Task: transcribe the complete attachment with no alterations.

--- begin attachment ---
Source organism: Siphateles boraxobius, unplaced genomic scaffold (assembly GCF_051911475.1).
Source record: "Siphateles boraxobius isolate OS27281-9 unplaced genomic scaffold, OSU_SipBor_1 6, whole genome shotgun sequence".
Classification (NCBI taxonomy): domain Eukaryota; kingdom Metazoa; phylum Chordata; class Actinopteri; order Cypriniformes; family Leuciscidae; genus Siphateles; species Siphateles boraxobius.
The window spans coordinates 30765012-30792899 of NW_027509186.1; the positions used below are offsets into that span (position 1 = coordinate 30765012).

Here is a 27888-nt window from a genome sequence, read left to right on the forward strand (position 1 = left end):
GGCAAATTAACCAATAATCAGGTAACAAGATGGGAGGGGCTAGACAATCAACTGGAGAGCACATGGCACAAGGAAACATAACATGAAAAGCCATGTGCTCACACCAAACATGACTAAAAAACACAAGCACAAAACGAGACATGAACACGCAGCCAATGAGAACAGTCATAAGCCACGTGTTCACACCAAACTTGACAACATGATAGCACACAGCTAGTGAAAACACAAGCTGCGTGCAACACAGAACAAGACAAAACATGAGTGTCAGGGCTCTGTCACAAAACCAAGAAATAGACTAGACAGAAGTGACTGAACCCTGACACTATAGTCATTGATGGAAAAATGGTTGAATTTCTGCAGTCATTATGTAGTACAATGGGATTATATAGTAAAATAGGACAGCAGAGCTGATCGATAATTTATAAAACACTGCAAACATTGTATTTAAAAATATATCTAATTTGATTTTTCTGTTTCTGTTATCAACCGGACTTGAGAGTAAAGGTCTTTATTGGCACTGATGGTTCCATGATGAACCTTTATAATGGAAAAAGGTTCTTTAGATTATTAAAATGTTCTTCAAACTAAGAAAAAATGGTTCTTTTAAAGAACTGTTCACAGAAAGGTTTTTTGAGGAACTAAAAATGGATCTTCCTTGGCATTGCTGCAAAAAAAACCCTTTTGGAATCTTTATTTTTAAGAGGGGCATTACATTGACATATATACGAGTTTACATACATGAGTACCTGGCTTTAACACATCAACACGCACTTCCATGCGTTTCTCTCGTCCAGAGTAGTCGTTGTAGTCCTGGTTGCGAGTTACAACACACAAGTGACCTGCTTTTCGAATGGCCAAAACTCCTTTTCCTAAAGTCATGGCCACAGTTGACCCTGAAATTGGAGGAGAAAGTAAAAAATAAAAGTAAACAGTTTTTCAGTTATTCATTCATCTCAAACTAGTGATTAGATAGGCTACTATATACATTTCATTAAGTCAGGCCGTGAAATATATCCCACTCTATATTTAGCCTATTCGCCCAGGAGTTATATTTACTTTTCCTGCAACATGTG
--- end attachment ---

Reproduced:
Source organism: Siphateles boraxobius, unplaced genomic scaffold (assembly GCF_051911475.1).
Source record: "Siphateles boraxobius isolate OS27281-9 unplaced genomic scaffold, OSU_SipBor_1 6, whole genome shotgun sequence".
Classification (NCBI taxonomy): domain Eukaryota; kingdom Metazoa; phylum Chordata; class Actinopteri; order Cypriniformes; family Leuciscidae; genus Siphateles; species Siphateles boraxobius.
The window spans coordinates 30765012-30792899 of NW_027509186.1; the positions used below are offsets into that span (position 1 = coordinate 30765012).

Here is a 27888-nt window from a genome sequence, read left to right on the forward strand (position 1 = left end):
GGCAAATTAACCAATAATCAGGTAACAAGATGGGAGGGGCTAGACAATCAACTGGAGAGCACATGGCACAAGGAAACATAACATGAAAAGCCATGTGCTCACACCAAACATGACTAAAAAACACAAGCACAAAACGAGACATGAACACGCAGCCAATGAGAACAGTCATAAGCCACGTGTTCACACCAAACTTGACAACATGATAGCACACAGCTAGTGAAAACACAAGCTGCGTGCAACACAGAACAAGACAAAACATGAGTGTCAGGGCTCTGTCACAAAACCAAGAAATAGACTAGACAGAAGTGACTGAACCCTGACACTATAGTCATTGATGGAAAAATGGTTGAATTTCTGCAGTCATTATGTAGTACAATGGGATTATATAGTAAAATAGGACAGCAGAGCTGATCGATAATTTATAAAACACTGCAAACATTGTATTTAAAAATATATCTAATTTGATTTTTCTGTTTCTGTTATCAACCGGACTTGAGAGTAAAGGTCTTTATTGGCACTGATGGTTCCATGATGAACCTTTATAATGGAAAAAGGTTCTTTAGATTATTAAAATGTTCTTCAAACTAAGAAAAAATGGTTCTTTTAAAGAACTGTTCACAGAAAGGTTTTTTGAGGAACTAAAAATGGATCTTCCTTGGCATTGCTGCAAAAAAAACCCTTTTGGAATCTTTATTTTTAAGAGGGGCATTACATTGACATATATACGAGTTTACATACATGAGTACCTGGCTTTAACACATCAACACGCACTTCCATGCGTTTCTCTCGTCCAGAGTAGTCGTTGTAGTCCTGGTTGCGAGTTACAACACACAAGTGACCTGCTTTTCGAATGGCCAAAACTCCTTTTCCTAAAGTCATGGCCACAGTTGACCCTGAAATTGGAGGAGAAAGTAAAAAATAAAAGTAAACAGTTTTTCAGTTATTCATTCATCTCAAACTAGTGATTAGATAGGCTACTATATACATTTCATTAAGTCAGGCCGTGAAATATATCCCACTCTATATTTAGCCTATTCGCCCAGGAGTTATATTTACTTTTCCTGCAACATGTG